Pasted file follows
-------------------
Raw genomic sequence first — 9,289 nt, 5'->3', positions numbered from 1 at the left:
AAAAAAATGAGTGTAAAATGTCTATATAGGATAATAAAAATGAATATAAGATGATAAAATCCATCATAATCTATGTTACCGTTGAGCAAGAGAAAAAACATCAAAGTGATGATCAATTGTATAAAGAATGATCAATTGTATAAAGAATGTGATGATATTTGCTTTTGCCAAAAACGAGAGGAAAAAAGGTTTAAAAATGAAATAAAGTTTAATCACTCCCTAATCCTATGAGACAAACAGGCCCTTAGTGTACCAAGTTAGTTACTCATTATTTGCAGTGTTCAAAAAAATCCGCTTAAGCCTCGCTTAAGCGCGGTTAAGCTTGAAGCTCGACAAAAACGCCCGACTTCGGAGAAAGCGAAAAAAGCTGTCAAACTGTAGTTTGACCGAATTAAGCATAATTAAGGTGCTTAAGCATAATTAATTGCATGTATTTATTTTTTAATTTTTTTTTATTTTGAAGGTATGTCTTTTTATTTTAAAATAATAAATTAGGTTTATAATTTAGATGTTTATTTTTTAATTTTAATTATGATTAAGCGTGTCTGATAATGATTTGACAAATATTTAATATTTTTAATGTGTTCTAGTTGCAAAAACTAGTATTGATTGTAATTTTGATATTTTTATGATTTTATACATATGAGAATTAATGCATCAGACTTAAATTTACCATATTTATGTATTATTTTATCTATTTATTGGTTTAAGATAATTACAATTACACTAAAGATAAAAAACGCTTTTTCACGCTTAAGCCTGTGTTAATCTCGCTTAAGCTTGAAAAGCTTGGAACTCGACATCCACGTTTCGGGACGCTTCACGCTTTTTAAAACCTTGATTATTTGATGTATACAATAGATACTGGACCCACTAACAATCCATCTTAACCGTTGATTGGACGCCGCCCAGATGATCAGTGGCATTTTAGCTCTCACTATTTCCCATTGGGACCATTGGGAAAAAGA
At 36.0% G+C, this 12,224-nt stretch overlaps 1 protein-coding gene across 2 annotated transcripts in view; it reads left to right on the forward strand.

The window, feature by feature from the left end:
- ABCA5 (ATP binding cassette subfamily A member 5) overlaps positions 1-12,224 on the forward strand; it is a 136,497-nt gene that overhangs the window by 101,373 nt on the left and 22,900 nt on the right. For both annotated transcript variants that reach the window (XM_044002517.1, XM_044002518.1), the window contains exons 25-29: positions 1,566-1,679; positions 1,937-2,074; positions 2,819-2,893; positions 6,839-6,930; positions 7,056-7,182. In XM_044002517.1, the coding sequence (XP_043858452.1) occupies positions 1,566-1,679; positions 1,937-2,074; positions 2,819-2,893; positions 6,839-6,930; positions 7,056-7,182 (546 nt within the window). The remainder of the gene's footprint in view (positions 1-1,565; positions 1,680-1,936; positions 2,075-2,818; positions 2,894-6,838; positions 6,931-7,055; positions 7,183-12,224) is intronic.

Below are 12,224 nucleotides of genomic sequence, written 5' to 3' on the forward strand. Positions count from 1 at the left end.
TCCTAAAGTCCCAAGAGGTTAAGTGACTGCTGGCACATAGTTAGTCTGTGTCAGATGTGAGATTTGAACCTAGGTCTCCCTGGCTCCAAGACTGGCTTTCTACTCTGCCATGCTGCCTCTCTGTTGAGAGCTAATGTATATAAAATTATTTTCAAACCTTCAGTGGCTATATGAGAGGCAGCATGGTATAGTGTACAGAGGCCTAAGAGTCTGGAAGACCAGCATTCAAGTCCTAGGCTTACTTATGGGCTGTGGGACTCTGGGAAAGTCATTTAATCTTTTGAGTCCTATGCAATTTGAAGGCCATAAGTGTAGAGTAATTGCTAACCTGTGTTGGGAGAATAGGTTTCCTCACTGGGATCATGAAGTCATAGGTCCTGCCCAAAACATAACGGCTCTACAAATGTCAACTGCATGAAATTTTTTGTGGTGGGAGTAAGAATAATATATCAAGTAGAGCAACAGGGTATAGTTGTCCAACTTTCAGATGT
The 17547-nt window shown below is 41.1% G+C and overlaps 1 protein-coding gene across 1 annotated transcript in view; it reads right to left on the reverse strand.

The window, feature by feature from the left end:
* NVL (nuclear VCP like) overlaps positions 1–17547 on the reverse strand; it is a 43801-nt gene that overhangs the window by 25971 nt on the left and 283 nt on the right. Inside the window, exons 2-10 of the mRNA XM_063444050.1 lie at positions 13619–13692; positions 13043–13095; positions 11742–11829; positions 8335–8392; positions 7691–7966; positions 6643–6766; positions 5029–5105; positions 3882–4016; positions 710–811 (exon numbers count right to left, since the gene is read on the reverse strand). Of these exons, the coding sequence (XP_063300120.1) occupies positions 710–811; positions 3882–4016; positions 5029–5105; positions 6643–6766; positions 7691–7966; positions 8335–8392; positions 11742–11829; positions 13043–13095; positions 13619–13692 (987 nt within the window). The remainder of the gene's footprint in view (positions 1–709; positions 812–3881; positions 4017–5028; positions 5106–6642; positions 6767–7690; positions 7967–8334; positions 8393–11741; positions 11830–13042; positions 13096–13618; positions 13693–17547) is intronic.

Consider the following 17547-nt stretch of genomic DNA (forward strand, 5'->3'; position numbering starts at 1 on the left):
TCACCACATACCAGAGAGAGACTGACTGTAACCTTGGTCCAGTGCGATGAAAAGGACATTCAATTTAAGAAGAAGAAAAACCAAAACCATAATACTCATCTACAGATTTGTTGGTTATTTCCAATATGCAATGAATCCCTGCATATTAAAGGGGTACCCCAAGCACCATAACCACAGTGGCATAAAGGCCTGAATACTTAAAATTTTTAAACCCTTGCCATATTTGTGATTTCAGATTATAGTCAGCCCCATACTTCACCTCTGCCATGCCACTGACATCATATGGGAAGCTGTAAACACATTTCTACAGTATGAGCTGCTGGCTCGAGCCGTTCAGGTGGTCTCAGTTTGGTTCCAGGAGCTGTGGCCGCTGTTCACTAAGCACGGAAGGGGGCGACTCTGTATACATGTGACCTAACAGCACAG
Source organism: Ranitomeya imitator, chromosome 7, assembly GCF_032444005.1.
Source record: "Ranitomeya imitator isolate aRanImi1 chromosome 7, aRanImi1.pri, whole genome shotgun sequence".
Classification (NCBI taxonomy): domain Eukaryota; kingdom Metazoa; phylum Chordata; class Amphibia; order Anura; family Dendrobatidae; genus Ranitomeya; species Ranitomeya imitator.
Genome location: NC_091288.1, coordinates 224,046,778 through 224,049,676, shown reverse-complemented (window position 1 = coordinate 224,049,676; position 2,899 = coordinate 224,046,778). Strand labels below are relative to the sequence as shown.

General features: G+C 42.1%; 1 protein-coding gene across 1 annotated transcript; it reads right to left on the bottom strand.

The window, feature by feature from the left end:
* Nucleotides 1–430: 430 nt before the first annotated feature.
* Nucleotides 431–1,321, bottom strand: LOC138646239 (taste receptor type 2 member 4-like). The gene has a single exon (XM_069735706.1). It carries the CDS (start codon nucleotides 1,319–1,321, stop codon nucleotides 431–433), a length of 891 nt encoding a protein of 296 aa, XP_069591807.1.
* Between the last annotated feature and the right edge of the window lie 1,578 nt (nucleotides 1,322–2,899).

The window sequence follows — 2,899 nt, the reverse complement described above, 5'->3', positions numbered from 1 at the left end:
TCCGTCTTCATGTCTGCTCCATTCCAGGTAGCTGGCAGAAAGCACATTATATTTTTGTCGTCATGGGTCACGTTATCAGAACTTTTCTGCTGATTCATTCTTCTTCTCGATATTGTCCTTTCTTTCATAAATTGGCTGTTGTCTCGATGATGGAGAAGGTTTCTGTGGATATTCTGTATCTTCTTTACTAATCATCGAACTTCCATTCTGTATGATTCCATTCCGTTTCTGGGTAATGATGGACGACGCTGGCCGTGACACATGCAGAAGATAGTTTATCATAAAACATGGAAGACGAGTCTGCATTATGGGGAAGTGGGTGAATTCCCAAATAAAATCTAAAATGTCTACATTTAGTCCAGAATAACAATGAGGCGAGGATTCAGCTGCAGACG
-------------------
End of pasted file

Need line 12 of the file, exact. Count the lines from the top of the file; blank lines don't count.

TCACCACATACCAGAGAGAGACTGACTGTAACCTTGGTCCAGTGCGATGAAAAGGACATTCAATTTAAGAAGAAGAAAAACCAAAACCATAATACTCATCTACAGATTTGTTGGTTATTTCCAATATGCAATGAATCCCTGCATATTAAAGGGGTACCCCAAGCACCATAACCACAGTGGCATAAAGGCCTGAATACTTAAAATTTTTAAACCCTTGCCATATTTGTGATTTCAGATTATAGTCAGCCCCATACTTCACCTCTGCCATGCCACTGACATCATATGGGAAGCTGTAAACACATTTCTACAGTATGAGCTGCTGGCTCGAGCCGTTCAGGTGGTCTCAGTTTGGTTCCAGGAGCTGTGGCCGCTGTTCACTAAGCACGGAAGGGGGCGACTCTGTATACATGTGACCTAACAGCACAG